As a manager, you want your team to consistently demonstrate an understanding of what you expect from them. You want them to efficiently deliver the results you need on the budget you’re working with. Consistently efficient — that’s an ideal sales team.
But that need for consistency and efficiency isn’t specific to the team itself.
You, as a manager, should be consistently efficient in keeping everyone motivated and up to speed. But, that’s a lot easier said than done — especially if you’re only bringing your team together for conventional meetings.
Now, this article isn’t some sort of new age, “everything you know about sales doesn’t matter anymore” hit piece on conventional sales meetings. They’re far from obsolete, but booking a conference room for a couple of hours here and there to keep your team on track may not be the right move.
In this article, I’ll explain exactly what sales huddles are and give you some tips to ensure that you get the most out of implementing them.
What's the Sales Huddle?
A sales huddle is a condensed meeting a sales team holds on a frequent, ongoing basis. It's meant to give salespeople a picture of their team's current operations and future direction.
Sales huddles are relatively short but incredibly useful. They give managers the chance to relay important information and advice for sales teams on a consistent basis and provide a regular forum for healthy, constructive team conversations.
Sales huddles are one of the most effective ways to keep your sales team running cohesively and help you understand what you could be doing better. There’s no exact science to running great sales huddles, but here are some ideas you can implement to make them as engaging and effective as possible.
Sales Huddle Ideas
Get a feel for what your team wants to discuss.
Come prepared with sales meeting topics.
Create a specific agenda (and stick to it).
Listen to your sales reps.
Keep it efficient.
Acknowledge and praise achievements.
Make sure everyone speaks.
Maintain consistency with scheduling.
Encourage your team members to ask questions.
1. Get a feel for what your team wants to discuss.
Before your huddle, touch base with members of your team. Ask them what they would like to see addressed in the meeting. It can also help to ask them about certain strategies or practices they’ve heard about other companies implementing that they might like to discuss.
If you start to get a feel for topics that are going to resonate with your sales team, you should do your best to incorporate them into the huddle. That way, you can help keep your team engaged throughout its duration.
For instance, if you notice that members of your team are consistently bringing up different ways a competitor has been using LinkedIn as a sales tool, do your best to work that into the meeting’s agenda.
2. Come prepared with sales meeting topics.
On the off-chance that there isn't anything pressing that your team wants to discuss, being prepared with ice breakers or prompts helps get the discussion flowing. In order to energize your team, you should ensure that each sales huddle is unique in some way. Here are some ideas of things you can do during a sales huddle:
Play a sales game that stimulates their creativity.
Listen to a talk or webinar from a sales thought leader.
Dive into the metrics.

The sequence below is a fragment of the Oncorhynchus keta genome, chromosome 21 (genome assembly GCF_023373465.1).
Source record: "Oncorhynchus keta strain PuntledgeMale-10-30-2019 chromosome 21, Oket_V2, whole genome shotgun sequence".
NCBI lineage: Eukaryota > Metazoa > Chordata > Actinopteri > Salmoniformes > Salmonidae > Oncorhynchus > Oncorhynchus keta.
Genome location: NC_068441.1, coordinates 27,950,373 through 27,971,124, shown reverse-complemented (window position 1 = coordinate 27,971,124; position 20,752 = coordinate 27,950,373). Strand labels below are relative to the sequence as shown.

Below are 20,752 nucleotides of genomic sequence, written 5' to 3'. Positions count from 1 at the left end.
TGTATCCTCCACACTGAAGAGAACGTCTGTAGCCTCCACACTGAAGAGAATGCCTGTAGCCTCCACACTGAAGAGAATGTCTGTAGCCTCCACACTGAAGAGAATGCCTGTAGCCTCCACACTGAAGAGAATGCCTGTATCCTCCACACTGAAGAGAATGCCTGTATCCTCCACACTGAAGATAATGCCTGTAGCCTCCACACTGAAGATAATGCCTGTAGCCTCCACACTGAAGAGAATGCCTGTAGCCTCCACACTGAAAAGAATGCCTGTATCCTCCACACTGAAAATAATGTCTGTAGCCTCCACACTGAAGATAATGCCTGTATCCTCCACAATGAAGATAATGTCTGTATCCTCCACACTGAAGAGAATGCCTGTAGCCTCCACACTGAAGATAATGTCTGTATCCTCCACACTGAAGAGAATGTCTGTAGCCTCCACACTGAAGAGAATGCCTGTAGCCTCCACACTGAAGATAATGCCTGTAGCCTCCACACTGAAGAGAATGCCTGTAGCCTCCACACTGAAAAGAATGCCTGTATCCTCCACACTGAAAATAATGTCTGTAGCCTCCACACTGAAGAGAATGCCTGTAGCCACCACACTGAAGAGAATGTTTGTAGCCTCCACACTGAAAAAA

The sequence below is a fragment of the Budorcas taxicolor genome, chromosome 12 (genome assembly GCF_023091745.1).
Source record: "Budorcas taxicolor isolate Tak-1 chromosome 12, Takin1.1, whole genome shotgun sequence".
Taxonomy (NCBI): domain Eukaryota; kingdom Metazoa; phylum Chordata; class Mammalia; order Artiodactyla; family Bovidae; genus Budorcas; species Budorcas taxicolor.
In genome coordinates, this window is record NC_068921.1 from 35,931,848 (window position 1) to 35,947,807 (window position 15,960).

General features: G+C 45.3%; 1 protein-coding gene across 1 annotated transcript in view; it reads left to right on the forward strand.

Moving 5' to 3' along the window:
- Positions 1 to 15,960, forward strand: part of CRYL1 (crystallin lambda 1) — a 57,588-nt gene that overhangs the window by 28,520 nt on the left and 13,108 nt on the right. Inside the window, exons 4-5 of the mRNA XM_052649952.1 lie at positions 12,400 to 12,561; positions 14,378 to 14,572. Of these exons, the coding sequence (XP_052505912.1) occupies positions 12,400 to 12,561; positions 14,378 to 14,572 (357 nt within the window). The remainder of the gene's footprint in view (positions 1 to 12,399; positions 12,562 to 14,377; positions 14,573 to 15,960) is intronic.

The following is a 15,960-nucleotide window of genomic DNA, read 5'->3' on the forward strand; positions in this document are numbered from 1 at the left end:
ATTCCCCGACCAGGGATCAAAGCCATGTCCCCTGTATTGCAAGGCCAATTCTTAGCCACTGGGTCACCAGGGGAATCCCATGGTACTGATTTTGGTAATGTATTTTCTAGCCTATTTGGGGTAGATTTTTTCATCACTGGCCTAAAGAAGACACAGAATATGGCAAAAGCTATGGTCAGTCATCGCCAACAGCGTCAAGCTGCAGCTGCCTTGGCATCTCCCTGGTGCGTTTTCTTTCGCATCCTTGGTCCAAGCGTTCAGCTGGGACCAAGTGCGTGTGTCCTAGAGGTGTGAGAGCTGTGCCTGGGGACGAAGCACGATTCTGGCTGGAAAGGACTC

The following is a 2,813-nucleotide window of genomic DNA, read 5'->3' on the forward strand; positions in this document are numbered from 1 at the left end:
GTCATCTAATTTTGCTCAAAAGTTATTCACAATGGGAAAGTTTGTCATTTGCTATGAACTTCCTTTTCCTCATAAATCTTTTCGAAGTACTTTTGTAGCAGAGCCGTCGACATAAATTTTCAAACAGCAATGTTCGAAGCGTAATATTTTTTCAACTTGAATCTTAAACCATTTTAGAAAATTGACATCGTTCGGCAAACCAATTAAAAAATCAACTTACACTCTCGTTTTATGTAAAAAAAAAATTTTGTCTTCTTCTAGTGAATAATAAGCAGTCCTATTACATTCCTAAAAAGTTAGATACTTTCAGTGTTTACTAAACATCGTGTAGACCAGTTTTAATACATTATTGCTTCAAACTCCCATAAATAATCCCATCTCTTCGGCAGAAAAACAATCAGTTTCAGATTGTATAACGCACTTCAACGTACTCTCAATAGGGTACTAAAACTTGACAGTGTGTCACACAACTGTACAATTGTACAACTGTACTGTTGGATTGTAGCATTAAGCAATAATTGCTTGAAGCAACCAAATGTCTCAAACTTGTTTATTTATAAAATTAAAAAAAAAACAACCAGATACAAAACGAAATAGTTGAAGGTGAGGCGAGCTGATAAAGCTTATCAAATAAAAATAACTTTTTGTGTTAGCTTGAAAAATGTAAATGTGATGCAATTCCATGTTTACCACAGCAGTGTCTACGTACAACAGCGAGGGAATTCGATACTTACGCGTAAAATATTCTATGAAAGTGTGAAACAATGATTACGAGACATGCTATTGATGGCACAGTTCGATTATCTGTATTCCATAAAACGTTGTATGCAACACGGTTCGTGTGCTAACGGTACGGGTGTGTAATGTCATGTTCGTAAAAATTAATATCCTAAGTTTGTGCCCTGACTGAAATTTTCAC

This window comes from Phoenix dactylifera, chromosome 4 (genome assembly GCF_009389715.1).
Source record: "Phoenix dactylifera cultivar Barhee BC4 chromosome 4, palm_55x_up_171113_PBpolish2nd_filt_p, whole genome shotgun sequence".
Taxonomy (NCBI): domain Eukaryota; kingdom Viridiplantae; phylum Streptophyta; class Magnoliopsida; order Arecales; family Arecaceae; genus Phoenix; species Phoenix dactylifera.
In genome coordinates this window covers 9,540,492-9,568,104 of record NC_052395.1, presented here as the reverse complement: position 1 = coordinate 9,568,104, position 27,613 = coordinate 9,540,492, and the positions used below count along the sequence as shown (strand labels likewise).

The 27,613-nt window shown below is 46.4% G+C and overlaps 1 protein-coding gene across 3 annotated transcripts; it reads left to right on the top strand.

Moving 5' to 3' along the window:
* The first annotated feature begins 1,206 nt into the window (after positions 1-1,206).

Get updates on everyone's pipelines.
3. Create a specific agenda (and stick to it).
A sales huddle isn’t your standard sales meeting. You’re not going to be sitting around a table for an hour with a plate full of pastries. It should be quick, engaging, and to the point. Do your best to keep your huddles to 30 minutes at most.
Have a definitive sales meeting agenda. Know what points you’d like to get across ahead of time and make sure you get to them. You only have so much time, so do what you can to avoid being long-winded. Understand what you want to say and how long it will take to present it.
4. Listen to your sales reps.
You should still leave some time for your team’s personal input. You should encourage productive conversations, but keep them on track. Make sure any discussions you and your team have in a sales huddle are relevant to the information you’ve presented or the projects and challenges your team members are handling.
Professional communication is crucial to the success of a sales team, so it’s important to do what you can to encourage that.
The point of all this is to let your team know they’re being heard. Show them they have a stake in how the team functions. Their thoughts could also start productive conversations about your business operations.
5. Keep it efficient.
As I mentioned, sales huddles are generally pretty short, so you probably won’t have time to work through everything your team has on its plate. Still, having your team members discuss their obstacles is a good way to start productive conversations among individual salespeople, the team itself, and management.
However, you shouldn’t start a full blown discussion about your business strategy or make significant plans during the sales huddle. Instead of launching into a full blown discussion of how your business operates, encourage your team to come to you with ideas or suggestions afterwards. From there, you can set more in-depth meetings on those kinds of issues.
If an obstacle a specific team member is facing is taking too much time to address, be upfront and let that team member know. That being said, you should also let them know you’re not undermining them and the challenges they’re facing. Encourage them to come discuss their points with you after the huddle is over.